Flettner rotors were
at one time believed to be the next big thing in air-driven propulsion. They would
replace cloth sails on boats and fixed wings on aeroplanes. I remember seeing such
fantastic contraptions in magazines like Mechanix Illustrated and Popular
Mechanics back in the 1960's and 1970's. The
nouveau sails and
wings were actually built on experimental vehicles which can be found in a Google
rotor. They operate on the
Magnus effect, which is
where a lifting force is generated by a spinning sphere or cylinder moving through
the air (or water, or any fluid), thereby causing an unequal pressure to build on
opposite sides. I had a Magnus rotor kite as a kid in the late 1960's that was made
of thin, molded plastic. It flew pretty darn well if I remember correctly. This
curiosity-inducing control line model designed by Roy Clough exploits the Magnus
rotor effect. It is more of a novelty proof-of-concept platform rather than a stunt
or scale model.
Flettner-Type Rotor Wing-Control Line Model
You'll Find It Fun to Fly This Flettner-Type
Rotor Wing Control Line Model
Nothing hard about this project! Best of all it's a great flyer.
By Roy L. Clough, Jr.
This novel control line model gets its lift from a pair of whirling Flettner-type
rotors which spin automatically in flight.
Easy to build and fly, the model is practically crashproof because the rotors
will keep turning whether the motor is running or not.
Although the model moves along at a fairly good clip in normal flight it can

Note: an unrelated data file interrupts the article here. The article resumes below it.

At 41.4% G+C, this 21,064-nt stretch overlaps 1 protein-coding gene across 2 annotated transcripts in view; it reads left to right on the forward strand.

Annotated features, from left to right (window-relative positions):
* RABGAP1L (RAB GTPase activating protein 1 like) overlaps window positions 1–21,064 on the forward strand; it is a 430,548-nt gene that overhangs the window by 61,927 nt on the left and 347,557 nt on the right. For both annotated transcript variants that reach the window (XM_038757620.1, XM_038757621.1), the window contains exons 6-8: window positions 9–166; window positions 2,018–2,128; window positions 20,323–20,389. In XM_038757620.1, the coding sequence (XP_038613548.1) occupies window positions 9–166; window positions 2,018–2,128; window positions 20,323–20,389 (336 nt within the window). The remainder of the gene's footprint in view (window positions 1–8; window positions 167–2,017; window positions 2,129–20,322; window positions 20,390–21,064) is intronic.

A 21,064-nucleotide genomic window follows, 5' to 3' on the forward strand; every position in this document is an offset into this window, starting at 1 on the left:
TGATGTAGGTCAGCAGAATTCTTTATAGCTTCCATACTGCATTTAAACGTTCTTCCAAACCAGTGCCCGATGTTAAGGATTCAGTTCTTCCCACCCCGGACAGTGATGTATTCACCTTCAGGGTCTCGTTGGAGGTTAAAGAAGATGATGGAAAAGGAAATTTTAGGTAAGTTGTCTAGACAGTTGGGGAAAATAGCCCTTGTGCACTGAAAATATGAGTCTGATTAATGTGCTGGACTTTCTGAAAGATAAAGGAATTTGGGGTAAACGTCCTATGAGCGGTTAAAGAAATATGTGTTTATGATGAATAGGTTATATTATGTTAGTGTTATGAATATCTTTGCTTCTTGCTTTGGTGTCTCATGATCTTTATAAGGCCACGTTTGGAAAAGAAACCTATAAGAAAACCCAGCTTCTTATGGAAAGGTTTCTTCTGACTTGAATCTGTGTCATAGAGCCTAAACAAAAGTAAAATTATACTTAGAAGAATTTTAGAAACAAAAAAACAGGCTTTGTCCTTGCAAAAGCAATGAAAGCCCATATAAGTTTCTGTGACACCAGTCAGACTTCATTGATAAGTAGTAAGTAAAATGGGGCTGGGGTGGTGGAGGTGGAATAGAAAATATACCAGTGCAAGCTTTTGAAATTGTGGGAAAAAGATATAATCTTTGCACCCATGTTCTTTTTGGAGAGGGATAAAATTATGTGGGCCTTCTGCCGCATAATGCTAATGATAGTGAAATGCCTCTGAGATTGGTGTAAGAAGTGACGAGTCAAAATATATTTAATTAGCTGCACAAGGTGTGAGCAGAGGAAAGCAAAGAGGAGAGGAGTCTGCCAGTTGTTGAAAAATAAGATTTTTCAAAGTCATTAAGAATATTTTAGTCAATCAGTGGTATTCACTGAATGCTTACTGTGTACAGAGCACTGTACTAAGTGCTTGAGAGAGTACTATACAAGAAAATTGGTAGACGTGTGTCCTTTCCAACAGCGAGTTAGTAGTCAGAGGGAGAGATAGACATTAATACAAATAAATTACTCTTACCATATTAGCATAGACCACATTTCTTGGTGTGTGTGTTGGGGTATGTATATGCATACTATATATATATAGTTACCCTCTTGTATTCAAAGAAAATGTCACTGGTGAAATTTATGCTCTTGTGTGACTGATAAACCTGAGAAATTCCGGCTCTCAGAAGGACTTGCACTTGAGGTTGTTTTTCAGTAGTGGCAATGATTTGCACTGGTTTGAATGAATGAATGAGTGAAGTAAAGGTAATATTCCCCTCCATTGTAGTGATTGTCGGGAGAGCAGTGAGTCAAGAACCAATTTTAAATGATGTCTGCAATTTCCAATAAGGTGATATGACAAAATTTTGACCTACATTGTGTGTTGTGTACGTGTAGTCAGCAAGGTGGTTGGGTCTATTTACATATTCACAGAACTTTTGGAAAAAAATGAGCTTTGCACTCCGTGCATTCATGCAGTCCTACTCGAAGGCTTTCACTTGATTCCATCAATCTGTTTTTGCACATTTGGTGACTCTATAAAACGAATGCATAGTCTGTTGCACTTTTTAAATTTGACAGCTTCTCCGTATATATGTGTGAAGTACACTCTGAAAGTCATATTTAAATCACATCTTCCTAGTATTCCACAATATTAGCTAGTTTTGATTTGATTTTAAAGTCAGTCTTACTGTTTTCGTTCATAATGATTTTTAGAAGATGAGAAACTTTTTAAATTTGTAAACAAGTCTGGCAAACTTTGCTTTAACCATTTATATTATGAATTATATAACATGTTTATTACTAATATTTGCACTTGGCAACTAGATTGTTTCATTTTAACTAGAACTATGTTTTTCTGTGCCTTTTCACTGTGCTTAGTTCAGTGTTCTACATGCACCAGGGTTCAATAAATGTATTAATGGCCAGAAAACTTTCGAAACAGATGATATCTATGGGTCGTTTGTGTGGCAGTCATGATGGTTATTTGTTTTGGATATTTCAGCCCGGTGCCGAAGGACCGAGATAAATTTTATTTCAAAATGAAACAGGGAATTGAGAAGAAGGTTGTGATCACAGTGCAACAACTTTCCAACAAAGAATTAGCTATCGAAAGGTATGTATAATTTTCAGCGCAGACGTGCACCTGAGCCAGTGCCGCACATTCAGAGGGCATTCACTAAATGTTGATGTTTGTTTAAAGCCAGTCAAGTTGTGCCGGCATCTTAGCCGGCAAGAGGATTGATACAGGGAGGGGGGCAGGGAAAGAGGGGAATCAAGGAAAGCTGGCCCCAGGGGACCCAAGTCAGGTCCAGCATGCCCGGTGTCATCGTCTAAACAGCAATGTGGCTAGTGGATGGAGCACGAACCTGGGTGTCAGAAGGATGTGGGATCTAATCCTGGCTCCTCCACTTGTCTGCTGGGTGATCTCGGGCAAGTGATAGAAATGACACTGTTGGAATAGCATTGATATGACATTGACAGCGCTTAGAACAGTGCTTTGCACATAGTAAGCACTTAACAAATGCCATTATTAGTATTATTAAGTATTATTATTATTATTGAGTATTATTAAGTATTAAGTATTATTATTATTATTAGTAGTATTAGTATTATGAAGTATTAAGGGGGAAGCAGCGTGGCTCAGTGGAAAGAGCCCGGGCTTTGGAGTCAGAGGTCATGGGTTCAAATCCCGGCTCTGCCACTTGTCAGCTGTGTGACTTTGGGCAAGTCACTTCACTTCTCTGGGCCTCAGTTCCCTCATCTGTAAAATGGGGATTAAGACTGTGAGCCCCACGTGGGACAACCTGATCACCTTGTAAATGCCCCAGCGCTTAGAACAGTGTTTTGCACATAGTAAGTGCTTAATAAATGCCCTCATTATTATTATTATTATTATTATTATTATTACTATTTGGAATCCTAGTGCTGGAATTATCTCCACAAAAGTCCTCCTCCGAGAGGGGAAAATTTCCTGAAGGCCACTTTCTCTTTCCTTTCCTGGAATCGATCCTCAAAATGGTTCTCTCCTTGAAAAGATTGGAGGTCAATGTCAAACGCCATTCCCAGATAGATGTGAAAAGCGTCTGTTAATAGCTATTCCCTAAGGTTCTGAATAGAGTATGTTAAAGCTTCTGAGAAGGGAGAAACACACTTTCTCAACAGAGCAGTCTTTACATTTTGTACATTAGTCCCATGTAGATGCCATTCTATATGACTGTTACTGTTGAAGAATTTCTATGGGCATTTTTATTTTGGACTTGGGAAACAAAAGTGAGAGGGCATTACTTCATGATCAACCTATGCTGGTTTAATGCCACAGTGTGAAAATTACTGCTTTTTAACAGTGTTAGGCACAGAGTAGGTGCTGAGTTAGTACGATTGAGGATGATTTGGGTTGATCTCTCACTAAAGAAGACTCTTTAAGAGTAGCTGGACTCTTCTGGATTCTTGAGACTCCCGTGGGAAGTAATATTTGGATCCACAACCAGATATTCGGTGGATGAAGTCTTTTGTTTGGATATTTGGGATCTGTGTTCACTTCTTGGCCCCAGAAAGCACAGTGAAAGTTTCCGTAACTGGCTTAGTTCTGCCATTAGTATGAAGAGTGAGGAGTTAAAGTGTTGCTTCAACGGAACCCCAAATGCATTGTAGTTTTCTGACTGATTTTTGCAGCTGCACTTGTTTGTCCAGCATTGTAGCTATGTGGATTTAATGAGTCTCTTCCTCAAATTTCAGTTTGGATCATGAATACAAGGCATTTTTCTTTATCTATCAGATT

be made to practically hover on the upwind side of the circle if the nose is raised
a bit. Center of gravity location in relationship to the rotor axis is not very
critical so a wide variety of small engines may be used without altering the model.
It is important, however, to have the control line guide set to allow the model
to nose slightly out of the circle, the same as for any ukie.
Construction Is of the Profile Type.
Fuselage is cut from medium hard 1/4" sheet
balsa. Motor mount is a plywood disk held rigidly in place by blocks cemented on
either side. Landing gear may be held either between the plies of the nose disk
or simply be set in a groove in the face of the disk and held in place by the rear
of the engine tank. Control horn and bellcrank are of the 'Tee' or Firebaby type
which are the best for profile fuselages.
A short wing stub fills the center section. A cabane strut on each side acts
as a brace. This provides support for the 3/32" wire rotor axle and allows a clear
wash-way to the tail surfaces. If you run the rotors right up to the fuselage sides
their interference will make elevator control uncertain at low speed.
Construction of the rotors is simple, but should be followed closely for best
results. The open center design was chosen after experiment with several types indicated
this design allowed the best forward speed maximums and minimums. It is essential
that the rotors be mounted as shown, so that the rotation is to the rear at the
top. If the rotors are installed backwards the model will not lift since the rotor
thrust will be downward instead of up.
The line guide is soldered to the tip of the inboard axle and is bent slightly
to the rear to insure the correct amount of nose-out without the necessity of a
separate rudder adjustment.
When you have your rotor-wing craft in operation, get a friend to snap a photo
for the magazine. American Modeler pays $10 apiece for the individual "shots" used
with its column reports!
Full size plans for Flettner-Type Rotor Wing on Plan No. 357 from Hobby Helpers.
770 Hunts Point Ave., New York 59, N. Y. (50c).
Flettner-Type Rotor Wing Control Line Model Plans
Posted October 20, 2018